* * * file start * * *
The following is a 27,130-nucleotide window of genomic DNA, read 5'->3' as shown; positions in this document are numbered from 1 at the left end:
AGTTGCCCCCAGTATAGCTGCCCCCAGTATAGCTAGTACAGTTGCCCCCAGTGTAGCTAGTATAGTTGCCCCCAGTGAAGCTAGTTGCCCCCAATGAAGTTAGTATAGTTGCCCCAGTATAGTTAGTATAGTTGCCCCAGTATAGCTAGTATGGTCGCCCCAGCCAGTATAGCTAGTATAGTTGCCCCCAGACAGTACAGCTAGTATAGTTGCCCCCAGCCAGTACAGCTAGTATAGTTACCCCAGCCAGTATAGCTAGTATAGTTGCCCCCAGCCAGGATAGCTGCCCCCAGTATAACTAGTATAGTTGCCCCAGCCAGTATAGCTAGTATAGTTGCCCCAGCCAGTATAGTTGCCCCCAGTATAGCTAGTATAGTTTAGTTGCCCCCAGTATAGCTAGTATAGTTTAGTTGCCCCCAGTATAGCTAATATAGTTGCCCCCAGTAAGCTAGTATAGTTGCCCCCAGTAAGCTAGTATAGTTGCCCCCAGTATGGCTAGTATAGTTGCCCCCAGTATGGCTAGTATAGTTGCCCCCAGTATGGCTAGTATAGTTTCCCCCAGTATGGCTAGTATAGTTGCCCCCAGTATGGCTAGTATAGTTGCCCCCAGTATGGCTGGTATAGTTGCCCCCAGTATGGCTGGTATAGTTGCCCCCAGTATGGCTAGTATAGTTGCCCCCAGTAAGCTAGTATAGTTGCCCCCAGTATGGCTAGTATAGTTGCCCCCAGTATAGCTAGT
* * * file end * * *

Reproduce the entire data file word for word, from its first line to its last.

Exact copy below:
The following is a 27,130-nucleotide window of genomic DNA, read 5'->3' as shown; positions in this document are numbered from 1 at the left end:
AGTTGCCCCCAGTATAGCTGCCCCCAGTATAGCTAGTACAGTTGCCCCCAGTGTAGCTAGTATAGTTGCCCCCAGTGAAGCTAGTTGCCCCCAATGAAGTTAGTATAGTTGCCCCAGTATAGTTAGTATAGTTGCCCCAGTATAGCTAGTATGGTCGCCCCAGCCAGTATAGCTAGTATAGTTGCCCCCAGACAGTACAGCTAGTATAGTTGCCCCCAGCCAGTACAGCTAGTATAGTTACCCCAGCCAGTATAGCTAGTATAGTTGCCCCCAGCCAGGATAGCTGCCCCCAGTATAACTAGTATAGTTGCCCCAGCCAGTATAGCTAGTATAGTTGCCCCAGCCAGTATAGTTGCCCCCAGTATAGCTAGTATAGTTTAGTTGCCCCCAGTATAGCTAGTATAGTTTAGTTGCCCCCAGTATAGCTAATATAGTTGCCCCCAGTAAGCTAGTATAGTTGCCCCCAGTAAGCTAGTATAGTTGCCCCCAGTATGGCTAGTATAGTTGCCCCCAGTATGGCTAGTATAGTTGCCCCCAGTATGGCTAGTATAGTTTCCCCCAGTATGGCTAGTATAGTTGCCCCCAGTATGGCTAGTATAGTTGCCCCCAGTATGGCTGGTATAGTTGCCCCCAGTATGGCTGGTATAGTTGCCCCCAGTATGGCTAGTATAGTTGCCCCCAGTAAGCTAGTATAGTTGCCCCCAGTATGGCTAGTATAGTTGCCCCCAGTATAGCTAGT